WARRANTIES. The CD warranty solutions offered by some insurers are agreements between the builder and the customer that constitute a good-faith effort to deal with as much damage as possible via a warranty mechanism, thereby limiting the amount of litigation that takes place and reducing the overall cost impact of CD.

Once the policy is written, underwriters can insist on certain loss- and risk-control mechanisms—essentially ensuring appropriate attention to risk throughout the process. These may include an evaluation of subcontractors and the GC's relationship with them, a third-party peer review of new buildings before they are turned over to the owners, and an increased focus on the builder's own quality control and customer service functions.

Finally, it is essential that underwriters learn from past mistakes by analyzing claims data. Underwriters generally review between seven and 10 years of claims, which can reveal how a builder has changed the practices responsible for those claims.

Controlling risk through improved claims analysis

Improving the claims analysis process itself can also help. A major reason that insurers have suffered heavy losses on CD is that claims personnel do not always use the endorsements and exceptions that were put in place to protect the insurer. If carriers don’t employ people who understand these exclusions and endorsements and possess the skills to use them, they will end up in unnecessary litigation resulting in unnecessary loss and payments. In addition, the investigation conducted to determine a policyholder's involvement on a project is frequently inadequate and results in delays in estimating appropriate case reserves.

That said, certain endorsements are further complicating the CD claims environment. The big culprit here is "additional insured" endorsements. When developers or GCs hire tradesmen or subs, they require that they be named as additional insureds on the sub's policy. When the developer or GC is served with a suit, the additional insurer endorsement wraps those subs into the claim—even if they had nothing to do with the damage. Thus, every suit facing the developer or GC becomes the problem of every sub that worked on the project. Often, the subs do not end up paying any loss, but they will pay expenses because they are still involved in the litigation process. This situation has created a kind of CD cost shift. Developers' costs are down 20% to 30%; GCs, subs, and others have seen their costs go up.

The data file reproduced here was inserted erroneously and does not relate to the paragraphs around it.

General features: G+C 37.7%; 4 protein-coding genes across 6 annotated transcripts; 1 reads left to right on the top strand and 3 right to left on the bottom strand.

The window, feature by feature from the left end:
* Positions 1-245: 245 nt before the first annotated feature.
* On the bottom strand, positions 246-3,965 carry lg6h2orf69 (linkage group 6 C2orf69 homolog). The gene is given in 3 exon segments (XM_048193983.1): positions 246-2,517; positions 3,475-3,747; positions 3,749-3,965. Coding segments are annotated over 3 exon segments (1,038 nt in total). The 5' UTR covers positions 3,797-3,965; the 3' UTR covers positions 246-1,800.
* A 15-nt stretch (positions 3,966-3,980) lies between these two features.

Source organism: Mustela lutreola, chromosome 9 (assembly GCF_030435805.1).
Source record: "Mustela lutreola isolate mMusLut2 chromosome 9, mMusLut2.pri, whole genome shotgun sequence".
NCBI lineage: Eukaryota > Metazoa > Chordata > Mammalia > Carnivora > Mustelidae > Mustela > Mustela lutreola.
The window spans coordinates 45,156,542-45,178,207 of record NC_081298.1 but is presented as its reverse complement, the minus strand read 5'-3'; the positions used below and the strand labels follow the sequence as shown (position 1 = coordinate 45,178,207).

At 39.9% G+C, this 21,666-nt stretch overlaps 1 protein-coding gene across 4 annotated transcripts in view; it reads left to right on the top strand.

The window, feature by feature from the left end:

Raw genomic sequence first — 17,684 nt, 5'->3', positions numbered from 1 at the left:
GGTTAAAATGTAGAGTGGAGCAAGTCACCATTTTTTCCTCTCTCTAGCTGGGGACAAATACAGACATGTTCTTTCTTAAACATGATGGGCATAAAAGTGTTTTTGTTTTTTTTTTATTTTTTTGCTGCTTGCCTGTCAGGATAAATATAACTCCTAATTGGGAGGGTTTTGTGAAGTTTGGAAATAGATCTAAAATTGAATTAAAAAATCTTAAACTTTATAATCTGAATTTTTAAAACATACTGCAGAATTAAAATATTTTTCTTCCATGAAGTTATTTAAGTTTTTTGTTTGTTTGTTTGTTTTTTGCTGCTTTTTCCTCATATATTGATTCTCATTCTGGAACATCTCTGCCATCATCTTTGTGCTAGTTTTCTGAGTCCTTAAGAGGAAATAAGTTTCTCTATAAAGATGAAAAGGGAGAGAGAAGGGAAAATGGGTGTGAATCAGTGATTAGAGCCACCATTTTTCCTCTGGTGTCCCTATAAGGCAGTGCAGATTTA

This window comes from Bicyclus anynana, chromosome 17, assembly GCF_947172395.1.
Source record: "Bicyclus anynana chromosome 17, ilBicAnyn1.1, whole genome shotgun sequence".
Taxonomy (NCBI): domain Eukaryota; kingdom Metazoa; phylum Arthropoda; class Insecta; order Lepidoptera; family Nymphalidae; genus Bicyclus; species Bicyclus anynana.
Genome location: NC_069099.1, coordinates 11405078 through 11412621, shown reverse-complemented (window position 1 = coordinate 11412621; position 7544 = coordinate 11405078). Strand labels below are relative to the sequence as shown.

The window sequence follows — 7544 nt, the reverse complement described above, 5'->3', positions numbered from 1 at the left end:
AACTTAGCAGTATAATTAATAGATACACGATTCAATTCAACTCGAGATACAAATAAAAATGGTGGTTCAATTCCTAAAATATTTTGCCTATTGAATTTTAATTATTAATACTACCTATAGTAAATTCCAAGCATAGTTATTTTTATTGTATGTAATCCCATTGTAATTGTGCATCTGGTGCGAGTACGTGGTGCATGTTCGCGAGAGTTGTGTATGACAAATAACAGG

To date, courts have ruled that additional insured endorsements are unambiguous. There is no way around them for GCs or subs. The prevalence of these endorsements across the CD universe complicates what already was a convoluted claims atmosphere.

In light of this complexity, what can be done to control risk at the claims end? A few questions need to be asked:

  • Can lessons to be learned from claims data?
  • When faced with a claim, does the builder perform its own damage assessment?
  • If data is available, what is the typical lag between policy issuance and claim occurrence? How much time passes between the occurrence of a claim and when it is reported? How long until settlement?
  • Is the insurer's or organization's customer service acceptable to claimants, or is it creating friction that might escalate a claim?
  • How might warranties be used to help control claims?

CD presents a difficult-to-manage risk, one that continues to evolve in the face of tort reform, building booms, and increased attention to the complexity of the problem. Because claims can appear years after construction is completed, the CD trend shows no sign of a slowdown. As owners, general contractors, and subcontractors wrangle over who owns the risk, actuaries, underwriters, and claims specialists try to stay several steps ahead of them. They should all get used to the shuffle: The complication is here to stay.

WILLIAM R. AZZARA is a principal and senior consultant with the Princeton, N.J., office of Milliman. Bill has 40 years of claims management experience, including senior claim management positions at Liberty Mutual and American Re-Insurance Company. He has been involved in the handling of all primary and excess casualty and property lines of business, including workers' compensation, product liability, professional liability errors and omissions, and medical malpractice. His consulting experience includes evaluation of claims-handling practices and procedures, assessment of litigation management/expense controls, and management of due diligence reviews related to mergers and acquisitions.